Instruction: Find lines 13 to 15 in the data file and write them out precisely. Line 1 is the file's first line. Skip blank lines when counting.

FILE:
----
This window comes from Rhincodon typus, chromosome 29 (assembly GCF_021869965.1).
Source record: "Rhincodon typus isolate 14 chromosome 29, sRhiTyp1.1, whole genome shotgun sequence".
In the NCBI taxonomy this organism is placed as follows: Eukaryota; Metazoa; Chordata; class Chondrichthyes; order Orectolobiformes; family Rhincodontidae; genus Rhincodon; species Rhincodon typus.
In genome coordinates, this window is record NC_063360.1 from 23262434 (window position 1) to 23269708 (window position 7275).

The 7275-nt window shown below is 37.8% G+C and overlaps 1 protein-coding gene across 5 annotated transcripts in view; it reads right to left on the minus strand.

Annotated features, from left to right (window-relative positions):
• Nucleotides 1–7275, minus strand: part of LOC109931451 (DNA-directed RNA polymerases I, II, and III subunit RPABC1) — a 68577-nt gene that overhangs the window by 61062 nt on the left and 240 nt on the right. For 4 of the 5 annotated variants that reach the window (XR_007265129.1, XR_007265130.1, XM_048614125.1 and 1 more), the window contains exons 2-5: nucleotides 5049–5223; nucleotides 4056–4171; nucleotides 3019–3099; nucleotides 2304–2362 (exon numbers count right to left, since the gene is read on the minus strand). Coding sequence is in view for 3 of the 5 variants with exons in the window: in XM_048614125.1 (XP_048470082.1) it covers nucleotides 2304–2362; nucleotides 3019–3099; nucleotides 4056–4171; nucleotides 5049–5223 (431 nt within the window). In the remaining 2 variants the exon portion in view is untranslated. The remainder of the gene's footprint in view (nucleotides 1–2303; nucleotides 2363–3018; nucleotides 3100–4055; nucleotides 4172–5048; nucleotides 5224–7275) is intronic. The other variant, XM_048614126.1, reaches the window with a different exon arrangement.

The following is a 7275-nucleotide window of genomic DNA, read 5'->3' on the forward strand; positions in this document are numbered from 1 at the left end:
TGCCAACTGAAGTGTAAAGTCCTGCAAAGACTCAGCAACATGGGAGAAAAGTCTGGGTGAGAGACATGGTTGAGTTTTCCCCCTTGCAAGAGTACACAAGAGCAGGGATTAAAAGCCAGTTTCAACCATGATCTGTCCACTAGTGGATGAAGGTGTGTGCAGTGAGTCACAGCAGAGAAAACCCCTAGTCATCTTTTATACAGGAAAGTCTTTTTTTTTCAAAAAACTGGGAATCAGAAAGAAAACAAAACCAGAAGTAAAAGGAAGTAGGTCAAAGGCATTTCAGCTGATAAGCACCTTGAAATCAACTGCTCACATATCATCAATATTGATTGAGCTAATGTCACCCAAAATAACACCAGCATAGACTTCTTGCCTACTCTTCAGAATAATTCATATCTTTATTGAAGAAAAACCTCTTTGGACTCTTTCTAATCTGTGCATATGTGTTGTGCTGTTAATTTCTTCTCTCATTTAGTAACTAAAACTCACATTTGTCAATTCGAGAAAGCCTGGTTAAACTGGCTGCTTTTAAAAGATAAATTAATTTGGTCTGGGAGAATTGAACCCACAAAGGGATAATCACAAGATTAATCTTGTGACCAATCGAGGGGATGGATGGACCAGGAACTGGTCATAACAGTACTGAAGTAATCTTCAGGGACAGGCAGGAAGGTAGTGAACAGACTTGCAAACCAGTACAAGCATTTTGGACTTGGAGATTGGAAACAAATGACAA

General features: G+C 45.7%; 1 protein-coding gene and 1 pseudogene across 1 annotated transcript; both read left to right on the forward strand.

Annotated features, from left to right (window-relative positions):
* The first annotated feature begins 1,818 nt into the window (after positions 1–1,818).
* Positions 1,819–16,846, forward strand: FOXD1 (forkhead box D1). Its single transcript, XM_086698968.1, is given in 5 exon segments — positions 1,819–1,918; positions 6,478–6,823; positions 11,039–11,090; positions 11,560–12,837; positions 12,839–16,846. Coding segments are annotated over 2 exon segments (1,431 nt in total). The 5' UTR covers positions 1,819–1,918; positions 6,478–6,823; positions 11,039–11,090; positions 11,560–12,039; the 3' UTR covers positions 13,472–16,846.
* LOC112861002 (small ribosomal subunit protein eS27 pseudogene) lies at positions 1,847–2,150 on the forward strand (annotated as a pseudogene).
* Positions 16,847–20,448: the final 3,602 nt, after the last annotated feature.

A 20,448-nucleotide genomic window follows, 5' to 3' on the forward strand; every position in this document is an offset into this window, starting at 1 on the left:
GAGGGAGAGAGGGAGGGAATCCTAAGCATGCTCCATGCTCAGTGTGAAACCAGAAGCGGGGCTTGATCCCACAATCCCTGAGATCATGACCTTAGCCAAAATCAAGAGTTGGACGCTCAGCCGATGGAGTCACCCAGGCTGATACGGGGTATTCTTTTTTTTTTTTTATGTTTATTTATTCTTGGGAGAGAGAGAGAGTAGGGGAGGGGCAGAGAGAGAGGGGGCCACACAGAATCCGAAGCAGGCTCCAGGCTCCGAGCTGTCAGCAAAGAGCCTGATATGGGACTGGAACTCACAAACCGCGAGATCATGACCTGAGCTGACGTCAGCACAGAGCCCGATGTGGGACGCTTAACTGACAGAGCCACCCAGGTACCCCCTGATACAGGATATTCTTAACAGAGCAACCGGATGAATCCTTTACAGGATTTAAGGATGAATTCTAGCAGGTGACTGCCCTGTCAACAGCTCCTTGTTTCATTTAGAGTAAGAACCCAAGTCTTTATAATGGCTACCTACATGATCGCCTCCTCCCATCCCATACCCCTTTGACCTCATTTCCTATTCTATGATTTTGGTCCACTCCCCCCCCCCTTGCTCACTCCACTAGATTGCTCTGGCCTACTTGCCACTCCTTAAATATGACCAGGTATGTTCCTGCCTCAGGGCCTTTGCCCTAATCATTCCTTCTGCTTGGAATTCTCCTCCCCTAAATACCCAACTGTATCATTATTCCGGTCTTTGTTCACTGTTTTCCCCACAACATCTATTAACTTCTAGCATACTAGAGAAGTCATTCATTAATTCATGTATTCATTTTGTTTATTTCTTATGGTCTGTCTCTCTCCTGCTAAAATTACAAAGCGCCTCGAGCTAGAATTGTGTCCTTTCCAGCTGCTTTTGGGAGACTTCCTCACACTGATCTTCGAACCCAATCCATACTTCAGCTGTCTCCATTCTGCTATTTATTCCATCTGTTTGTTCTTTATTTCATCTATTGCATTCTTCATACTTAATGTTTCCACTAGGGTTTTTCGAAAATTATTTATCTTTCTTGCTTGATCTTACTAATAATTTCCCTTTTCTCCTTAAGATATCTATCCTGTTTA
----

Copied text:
* Positions 1,819–16,846, forward strand: FOXD1 (forkhead box D1). Its single transcript, XM_086698968.1, is given in 5 exon segments — positions 1,819–1,918; positions 6,478–6,823; positions 11,039–11,090; positions 11,560–12,837; positions 12,839–16,846. Coding segments are annotated over 2 exon segments (1,431 nt in total). The 5' UTR covers positions 1,819–1,918; positions 6,478–6,823; positions 11,039–11,090; positions 11,560–12,039; the 3' UTR covers positions 13,472–16,846.
* LOC112861002 (small ribosomal subunit protein eS27 pseudogene) lies at positions 1,847–2,150 on the forward strand (annotated as a pseudogene).
* Positions 16,847–20,448: the final 3,602 nt, after the last annotated feature.